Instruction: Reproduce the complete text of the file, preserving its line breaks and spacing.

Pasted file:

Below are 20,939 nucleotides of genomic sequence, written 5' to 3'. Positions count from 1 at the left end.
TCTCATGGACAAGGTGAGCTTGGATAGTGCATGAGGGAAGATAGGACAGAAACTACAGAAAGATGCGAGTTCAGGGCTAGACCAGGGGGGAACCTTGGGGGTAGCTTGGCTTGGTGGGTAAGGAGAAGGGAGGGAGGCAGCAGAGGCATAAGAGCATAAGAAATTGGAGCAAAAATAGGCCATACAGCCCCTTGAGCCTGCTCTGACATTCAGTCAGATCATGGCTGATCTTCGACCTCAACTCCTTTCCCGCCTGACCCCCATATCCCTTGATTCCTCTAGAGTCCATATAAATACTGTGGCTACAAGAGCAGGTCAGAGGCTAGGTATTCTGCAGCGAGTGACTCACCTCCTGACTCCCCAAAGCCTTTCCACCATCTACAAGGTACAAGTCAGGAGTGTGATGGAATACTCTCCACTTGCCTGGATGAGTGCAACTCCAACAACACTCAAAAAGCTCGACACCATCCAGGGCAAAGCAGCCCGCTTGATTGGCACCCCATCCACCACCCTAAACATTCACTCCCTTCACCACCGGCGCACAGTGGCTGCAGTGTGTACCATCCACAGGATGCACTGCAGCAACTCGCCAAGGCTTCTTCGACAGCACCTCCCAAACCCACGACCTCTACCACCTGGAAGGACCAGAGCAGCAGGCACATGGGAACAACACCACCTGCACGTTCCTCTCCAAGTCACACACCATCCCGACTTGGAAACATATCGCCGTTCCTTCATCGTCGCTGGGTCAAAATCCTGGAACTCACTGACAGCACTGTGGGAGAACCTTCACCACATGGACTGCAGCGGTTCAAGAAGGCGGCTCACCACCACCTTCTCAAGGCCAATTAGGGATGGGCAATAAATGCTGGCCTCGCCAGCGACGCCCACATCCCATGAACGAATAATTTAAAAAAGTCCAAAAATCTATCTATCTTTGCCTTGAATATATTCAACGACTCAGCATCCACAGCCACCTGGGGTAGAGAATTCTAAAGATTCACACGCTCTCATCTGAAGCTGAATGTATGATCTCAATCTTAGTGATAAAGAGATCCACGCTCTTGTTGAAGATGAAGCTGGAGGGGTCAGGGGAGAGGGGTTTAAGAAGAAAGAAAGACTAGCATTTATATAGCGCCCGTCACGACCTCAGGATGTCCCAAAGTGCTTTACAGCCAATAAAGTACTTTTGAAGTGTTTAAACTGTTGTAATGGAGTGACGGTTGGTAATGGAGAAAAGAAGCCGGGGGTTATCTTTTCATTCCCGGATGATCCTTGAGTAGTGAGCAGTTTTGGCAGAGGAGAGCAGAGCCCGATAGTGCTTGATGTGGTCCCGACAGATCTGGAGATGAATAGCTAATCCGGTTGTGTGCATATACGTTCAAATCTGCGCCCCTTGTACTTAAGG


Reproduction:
Below are 20,939 nucleotides of genomic sequence, written 5' to 3'. Positions count from 1 at the left end.
TCTCATGGACAAGGTGAGCTTGGATAGTGCATGAGGGAAGATAGGACAGAAACTACAGAAAGATGCGAGTTCAGGGCTAGACCAGGGGGGAACCTTGGGGGTAGCTTGGCTTGGTGGGTAAGGAGAAGGGAGGGAGGCAGCAGAGGCATAAGAGCATAAGAAATTGGAGCAAAAATAGGCCATACAGCCCCTTGAGCCTGCTCTGACATTCAGTCAGATCATGGCTGATCTTCGACCTCAACTCCTTTCCCGCCTGACCCCCATATCCCTTGATTCCTCTAGAGTCCATATAAATACTGTGGCTACAAGAGCAGGTCAGAGGCTAGGTATTCTGCAGCGAGTGACTCACCTCCTGACTCCCCAAAGCCTTTCCACCATCTACAAGGTACAAGTCAGGAGTGTGATGGAATACTCTCCACTTGCCTGGATGAGTGCAACTCCAACAACACTCAAAAAGCTCGACACCATCCAGGGCAAAGCAGCCCGCTTGATTGGCACCCCATCCACCACCCTAAACATTCACTCCCTTCACCACCGGCGCACAGTGGCTGCAGTGTGTACCATCCACAGGATGCACTGCAGCAACTCGCCAAGGCTTCTTCGACAGCACCTCCCAAACCCACGACCTCTACCACCTGGAAGGACCAGAGCAGCAGGCACATGGGAACAACACCACCTGCACGTTCCTCTCCAAGTCACACACCATCCCGACTTGGAAACATATCGCCGTTCCTTCATCGTCGCTGGGTCAAAATCCTGGAACTCACTGACAGCACTGTGGGAGAACCTTCACCACATGGACTGCAGCGGTTCAAGAAGGCGGCTCACCACCACCTTCTCAAGGCCAATTAGGGATGGGCAATAAATGCTGGCCTCGCCAGCGACGCCCACATCCCATGAACGAATAATTTAAAAAAGTCCAAAAATCTATCTATCTTTGCCTTGAATATATTCAACGACTCAGCATCCACAGCCACCTGGGGTAGAGAATTCTAAAGATTCACACGCTCTCATCTGAAGCTGAATGTATGATCTCAATCTTAGTGATAAAGAGATCCACGCTCTTGTTGAAGATGAAGCTGGAGGGGTCAGGGGAGAGGGGTTTAAGAAGAAAGAAAGACTAGCATTTATATAGCGCCCGTCACGACCTCAGGATGTCCCAAAGTGCTTTACAGCCAATAAAGTACTTTTGAAGTGTTTAAACTGTTGTAATGGAGTGACGGTTGGTAATGGAGAAAAGAAGCCGGGGGTTATCTTTTCATTCCCGGATGATCCTTGAGTAGTGAGCAGTTTTGGCAGAGGAGAGCAGAGCCCGATAGTGCTTGATGTGGTCCCGACAGATCTGGAGATGAATAGCTAATCCGGTTGTGTGCATATACGTTCAAATCTGCGCCCCTTGTACTTAAGG